One problem with a system that rewards high performing schools is that the recognition of high performing schools requires the existence of low performing schools. As we struggle with the challenge of improving public education, no matter how much higher the assessment scores, some will still out-perform others reinforcing the achievement gap.
Educators joke “ask a student” for help with technology in the classroom; this is evidence of the growing abilities of our students. As we increase the rigor and ratchet up the expectations, our students are becoming more adapt and able to meet these requirements and excel. Today’s graduation mandates far exceed the requirements when I graduated just 25 years ago. For example, today’s graduates must complete four math courses that start with Algebra I. My high school transcript includes three math courses: Pre-Algebra, Algebra I, and Algebra II. Currently, Algebra II is generally taken in the sophomore year of high school, while many students actually take it as a freshman.
I observed a middle school science class last year in low performing school, and the students were successfully balancing chemistry equations. I didn’t even see these until I was a junior in high school. And today’s teachers are looking for ways to take these traditional high school lessons to their elementary schools. I was astonished two weeks ago when nearly fifty elementary teachers showed up at 4:00 on a Friday afternoon for a conference presentation I gave on teaching research writing to elementary students.
Districts are looking for an edge, a way to climb to the top of the pack and be recognized for high performance. This has led to many innovative approaches in education, often improving the learning environment. However, I have also observed corruption – no, I haven’t seen any evidence of cheating on the test, but I have seen efforts to take shortcuts – shortcuts that cheat the students that rely on these schools for their future success.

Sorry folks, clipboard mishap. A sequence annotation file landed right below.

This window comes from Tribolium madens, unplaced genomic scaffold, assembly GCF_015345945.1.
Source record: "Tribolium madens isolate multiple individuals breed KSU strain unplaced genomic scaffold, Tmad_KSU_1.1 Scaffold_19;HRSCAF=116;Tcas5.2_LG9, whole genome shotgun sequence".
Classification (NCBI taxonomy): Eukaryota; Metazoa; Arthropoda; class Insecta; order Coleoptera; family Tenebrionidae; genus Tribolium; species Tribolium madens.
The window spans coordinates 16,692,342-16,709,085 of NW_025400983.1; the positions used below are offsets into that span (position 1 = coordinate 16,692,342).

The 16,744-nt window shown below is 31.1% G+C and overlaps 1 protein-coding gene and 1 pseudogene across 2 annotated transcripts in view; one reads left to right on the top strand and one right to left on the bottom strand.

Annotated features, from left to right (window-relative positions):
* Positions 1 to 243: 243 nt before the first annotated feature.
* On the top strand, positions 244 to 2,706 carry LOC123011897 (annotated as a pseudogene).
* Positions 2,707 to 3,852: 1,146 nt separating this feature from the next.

These are some of the ways desperate districts, administrators, and teachers are cheating our students.
- Spending class time on benchmarks meant to measure student growth, but rarely offer the data needed to improve class instruction.
- Implementing curriculums that diminish the teacher’s role in the classroom and fails to differentiate for the students’ ability, interests, or diversity.
- Focusing on test prep activities and burning students out often before they leave elementary school.
Unfortunately, these shortcuts also provide excuses when the students do not perform well. When students are unsuccessful, administrators need scapegoats: teachers didn’t use data to inform instruction or curriculums didn’t meet the guarantees provided by the publishers. Additionally, the schools most likely to cheat their students are the schools
most at-risk, so as high-performing districts implement innovative teaching strategies that provide choices and engagement for the students, some low performing districts struggle to resist what seems like the quickest way to success through these shortcuts.
Many districts resist the temptation to cheat their students in favor of improved classroom pedagogy believing that the assessments will take care of themselves with quality
instruction. These districts have the best chance at closing the achievement gap. Taking shortcuts and cheating students out of a meaningful education can only result in low achievement both in the world beyond the classroom and the mandated assessments.